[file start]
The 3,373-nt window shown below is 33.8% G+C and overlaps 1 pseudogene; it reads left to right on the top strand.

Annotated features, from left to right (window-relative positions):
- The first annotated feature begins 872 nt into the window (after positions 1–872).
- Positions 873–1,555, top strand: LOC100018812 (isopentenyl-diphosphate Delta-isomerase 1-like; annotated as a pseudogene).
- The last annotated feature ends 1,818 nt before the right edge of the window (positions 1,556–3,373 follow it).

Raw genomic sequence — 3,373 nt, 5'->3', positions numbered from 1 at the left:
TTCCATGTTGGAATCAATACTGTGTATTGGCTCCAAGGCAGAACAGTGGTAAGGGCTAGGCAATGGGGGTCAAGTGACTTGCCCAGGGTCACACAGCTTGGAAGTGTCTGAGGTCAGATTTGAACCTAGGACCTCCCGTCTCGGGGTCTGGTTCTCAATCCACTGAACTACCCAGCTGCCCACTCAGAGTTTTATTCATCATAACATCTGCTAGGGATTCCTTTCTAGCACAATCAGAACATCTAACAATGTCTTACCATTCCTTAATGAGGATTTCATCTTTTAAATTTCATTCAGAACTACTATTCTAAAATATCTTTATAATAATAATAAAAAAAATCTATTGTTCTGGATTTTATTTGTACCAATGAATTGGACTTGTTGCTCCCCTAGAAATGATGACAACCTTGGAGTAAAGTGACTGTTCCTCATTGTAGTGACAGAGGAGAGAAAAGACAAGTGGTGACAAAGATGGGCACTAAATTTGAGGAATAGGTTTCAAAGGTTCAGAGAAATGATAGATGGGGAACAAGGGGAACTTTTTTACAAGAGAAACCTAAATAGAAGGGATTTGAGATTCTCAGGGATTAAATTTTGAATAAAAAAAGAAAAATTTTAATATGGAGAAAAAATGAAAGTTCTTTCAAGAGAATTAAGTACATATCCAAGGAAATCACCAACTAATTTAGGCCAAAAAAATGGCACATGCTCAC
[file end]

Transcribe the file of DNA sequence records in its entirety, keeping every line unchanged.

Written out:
The 3,373-nt window shown below is 33.8% G+C and overlaps 1 pseudogene; it reads left to right on the top strand.

Annotated features, from left to right (window-relative positions):
- The first annotated feature begins 872 nt into the window (after positions 1–872).
- Positions 873–1,555, top strand: LOC100018812 (isopentenyl-diphosphate Delta-isomerase 1-like; annotated as a pseudogene).
- The last annotated feature ends 1,818 nt before the right edge of the window (positions 1,556–3,373 follow it).

Raw genomic sequence — 3,373 nt, 5'->3', positions numbered from 1 at the left:
TTCCATGTTGGAATCAATACTGTGTATTGGCTCCAAGGCAGAACAGTGGTAAGGGCTAGGCAATGGGGGTCAAGTGACTTGCCCAGGGTCACACAGCTTGGAAGTGTCTGAGGTCAGATTTGAACCTAGGACCTCCCGTCTCGGGGTCTGGTTCTCAATCCACTGAACTACCCAGCTGCCCACTCAGAGTTTTATTCATCATAACATCTGCTAGGGATTCCTTTCTAGCACAATCAGAACATCTAACAATGTCTTACCATTCCTTAATGAGGATTTCATCTTTTAAATTTCATTCAGAACTACTATTCTAAAATATCTTTATAATAATAATAAAAAAAATCTATTGTTCTGGATTTTATTTGTACCAATGAATTGGACTTGTTGCTCCCCTAGAAATGATGACAACCTTGGAGTAAAGTGACTGTTCCTCATTGTAGTGACAGAGGAGAGAAAAGACAAGTGGTGACAAAGATGGGCACTAAATTTGAGGAATAGGTTTCAAAGGTTCAGAGAAATGATAGATGGGGAACAAGGGGAACTTTTTTACAAGAGAAACCTAAATAGAAGGGATTTGAGATTCTCAGGGATTAAATTTTGAATAAAAAAAGAAAAATTTTAATATGGAGAAAAAATGAAAGTTCTTTCAAGAGAATTAAGTACATATCCAAGGAAATCACCAACTAATTTAGGCCAAAAAAATGGCACATGCTCAC